plant propagation

(redirected from Asexual propagation)

Plant propagation

The deliberate, directed reproduction of plants using plant cells, tissues, or organs. Asexual propagation, also called vegetative propagation, is accomplished by taking cuttings, by grafting or budding, by layering, by division of plants, or by separation of specialized structures such as tubers, rhizomes, or bulbs. This method of propagation is used in agriculture, in scientific research, and in professional and recreational gardening. It has a number of advantages over seed propagation: it retains the genetic constitution of the plant type almost completely; it is faster than seed propagation; it may allow elimination of the nonfruiting, juvenile phase of the plant's life; it preserves unique, especially productive, or esthetically desirable plant forms; and it allows plants with roots well adapted for growth on poor soils to be combined with tops that produce superior fruits, nuts, or other products. See Breeding (plant), Reproduction (plant)

Tissue cultures and protoplast cultures are among the techniques that have been investigated for plant propagation; the success of a specific technique depends on a number of factors. Practical applications of such methods include the clonal propagation of desirable phenotypes and the commercial production of virus-free plants.

Plant tissue cultures are initiated by excising tissue containing nucleated cells and placing it on an enriched sterile culture medium. The response of a plant tissue to a culture medium depends on a number of factors: plant species, source of tissue, chronological age and physiological state of the tissue, ingredients of the culture medium, and physical culturing conditions, such as temperature, photoperiod, and aeration.

Though technically more demanding, successful culture of plant protoplasts involves the same basic principles as plant tissue culture. Empirical methods are used to determine detailed techniques for individual species; such factors as plant species, tissue source, age, culture medium, and physical culture conditions have to be considered. See Plant cell

plant propagation

[′plant ‚präp·ə‚gā·shən]
(botany)
The deliberate, directed reproduction of plants using seeds or spores (sexual propagation), or using vegetative cells, tissues, or organs (asexual reproduction).
References in periodicals archive ?
He shared that trials on propagation by seeds and trials using asexual propagation are being conducted.
Asexual propagation is one of the most appropriate methods for plant multiplication, particularly for seeds with low germination, as is the case with E.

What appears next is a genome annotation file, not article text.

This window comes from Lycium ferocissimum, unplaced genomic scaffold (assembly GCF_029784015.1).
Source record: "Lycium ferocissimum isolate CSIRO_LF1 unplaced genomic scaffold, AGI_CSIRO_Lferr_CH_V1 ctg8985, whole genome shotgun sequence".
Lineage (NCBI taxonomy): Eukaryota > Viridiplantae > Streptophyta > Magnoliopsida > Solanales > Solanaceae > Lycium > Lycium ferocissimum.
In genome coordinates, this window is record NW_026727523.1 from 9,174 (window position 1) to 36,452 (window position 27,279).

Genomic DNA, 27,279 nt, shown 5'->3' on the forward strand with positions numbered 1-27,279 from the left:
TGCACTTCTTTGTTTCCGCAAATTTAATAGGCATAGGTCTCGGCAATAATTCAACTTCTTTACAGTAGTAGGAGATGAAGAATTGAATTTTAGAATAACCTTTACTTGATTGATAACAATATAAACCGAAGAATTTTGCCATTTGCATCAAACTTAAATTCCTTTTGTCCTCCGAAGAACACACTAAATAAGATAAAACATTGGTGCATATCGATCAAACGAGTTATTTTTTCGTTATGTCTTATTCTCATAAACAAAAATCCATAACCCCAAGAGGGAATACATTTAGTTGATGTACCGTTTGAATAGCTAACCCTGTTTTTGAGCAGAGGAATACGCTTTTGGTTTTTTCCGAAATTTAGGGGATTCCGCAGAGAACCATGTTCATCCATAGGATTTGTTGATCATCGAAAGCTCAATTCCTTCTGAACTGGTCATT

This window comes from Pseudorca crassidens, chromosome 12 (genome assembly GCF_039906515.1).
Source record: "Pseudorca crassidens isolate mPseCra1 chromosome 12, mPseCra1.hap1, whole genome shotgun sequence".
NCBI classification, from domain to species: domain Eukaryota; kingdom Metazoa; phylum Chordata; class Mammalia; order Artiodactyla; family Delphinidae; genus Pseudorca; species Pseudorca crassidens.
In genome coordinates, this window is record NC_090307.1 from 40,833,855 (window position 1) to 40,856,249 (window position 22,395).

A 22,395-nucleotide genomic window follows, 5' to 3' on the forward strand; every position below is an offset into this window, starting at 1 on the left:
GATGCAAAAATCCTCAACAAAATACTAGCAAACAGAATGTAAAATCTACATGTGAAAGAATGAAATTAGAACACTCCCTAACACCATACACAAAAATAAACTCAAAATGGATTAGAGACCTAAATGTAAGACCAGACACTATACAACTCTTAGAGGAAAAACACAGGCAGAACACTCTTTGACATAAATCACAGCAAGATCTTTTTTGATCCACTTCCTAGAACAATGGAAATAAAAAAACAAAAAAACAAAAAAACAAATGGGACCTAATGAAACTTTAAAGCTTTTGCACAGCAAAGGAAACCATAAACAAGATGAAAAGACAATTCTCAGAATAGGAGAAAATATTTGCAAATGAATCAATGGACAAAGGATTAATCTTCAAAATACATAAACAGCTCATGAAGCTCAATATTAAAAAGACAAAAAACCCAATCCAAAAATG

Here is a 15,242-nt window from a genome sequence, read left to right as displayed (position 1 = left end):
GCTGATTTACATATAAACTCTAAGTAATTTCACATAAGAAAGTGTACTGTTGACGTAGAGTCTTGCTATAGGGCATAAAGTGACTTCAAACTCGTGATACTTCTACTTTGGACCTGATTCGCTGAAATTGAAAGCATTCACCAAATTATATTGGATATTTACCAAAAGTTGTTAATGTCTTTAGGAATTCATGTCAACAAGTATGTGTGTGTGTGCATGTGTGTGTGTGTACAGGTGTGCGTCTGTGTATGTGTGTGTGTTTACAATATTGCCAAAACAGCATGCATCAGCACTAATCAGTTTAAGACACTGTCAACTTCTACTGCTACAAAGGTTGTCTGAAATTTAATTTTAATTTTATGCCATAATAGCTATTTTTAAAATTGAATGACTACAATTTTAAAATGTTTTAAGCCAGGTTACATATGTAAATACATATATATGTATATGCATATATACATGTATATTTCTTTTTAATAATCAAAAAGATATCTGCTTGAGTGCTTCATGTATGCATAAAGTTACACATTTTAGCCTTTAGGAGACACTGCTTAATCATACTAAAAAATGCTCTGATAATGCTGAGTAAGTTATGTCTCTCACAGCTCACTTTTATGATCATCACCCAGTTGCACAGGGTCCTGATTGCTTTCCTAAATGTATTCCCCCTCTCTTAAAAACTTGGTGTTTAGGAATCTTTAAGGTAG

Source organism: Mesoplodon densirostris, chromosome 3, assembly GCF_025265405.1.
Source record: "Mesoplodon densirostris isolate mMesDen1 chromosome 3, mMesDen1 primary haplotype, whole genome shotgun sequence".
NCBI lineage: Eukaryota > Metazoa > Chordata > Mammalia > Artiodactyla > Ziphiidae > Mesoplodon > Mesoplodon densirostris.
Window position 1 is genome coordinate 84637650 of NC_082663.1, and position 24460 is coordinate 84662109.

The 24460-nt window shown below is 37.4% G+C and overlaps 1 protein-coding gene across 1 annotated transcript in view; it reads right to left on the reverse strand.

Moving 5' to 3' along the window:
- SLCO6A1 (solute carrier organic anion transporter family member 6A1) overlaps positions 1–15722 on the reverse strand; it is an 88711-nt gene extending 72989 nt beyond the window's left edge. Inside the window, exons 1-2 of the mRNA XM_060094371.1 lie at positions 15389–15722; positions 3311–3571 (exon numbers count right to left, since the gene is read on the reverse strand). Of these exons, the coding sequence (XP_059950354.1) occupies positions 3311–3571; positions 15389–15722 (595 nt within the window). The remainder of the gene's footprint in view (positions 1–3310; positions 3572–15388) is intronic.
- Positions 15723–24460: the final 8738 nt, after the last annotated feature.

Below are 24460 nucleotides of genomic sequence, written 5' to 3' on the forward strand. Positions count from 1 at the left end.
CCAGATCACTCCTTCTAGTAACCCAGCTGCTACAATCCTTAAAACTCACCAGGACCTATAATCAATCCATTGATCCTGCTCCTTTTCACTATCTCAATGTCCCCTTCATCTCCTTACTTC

Chapter topics include Sexual Propagation: Why and How, and Asexual Propagation.
Mudge, Janick, Scofield, and Goldschmidt (2009) explained that woody plant species required asexual propagation due to their heterozygous nature.
The in vitro culture has been considered an almost indispensable tool to accelerate conventional breeding techniques, and is an alternative to traditional vegetative propagation and aims to achieve large scale and in a short period of time, free of pathogens and plants identical to the original, in other words, to realize with aseptically perform a plant cloning, which is defined as an asexual propagation of cells or organisms, to obtain new individuals, maintaining the genotype identical to the common ancestor (Torres et al.
An experiment was conducted to evaluate asexual propagation of olive cultivars through air layering.
Asexual propagation has the advantage of procuring plantlets that are genetically identical to the mother plant and blossom more quickly than plants from seed, but the number obtained is low for commercial purposes for which seedlings or mericlones are preferred.
Rooting of stem cuttings is the most easiest and commonly used asexual propagation method in jojoba 4,9.
43-61) review the cellular mechanisms controlling the overlapping processes of regeneration and asexual propagation in botryl-lid ascidians.
Specific adaptations of organs allow asexual propagation from essentially all vegetative parts of the plant: leaves, stems, buds, roots, and even single cells.
The vegetative or asexual propagation is performed using parts of the plant, such as grafts, gems and cuttings.
Clone--two or more individuals, originally derived from one plant by asexual propagation, which remain genetically identical.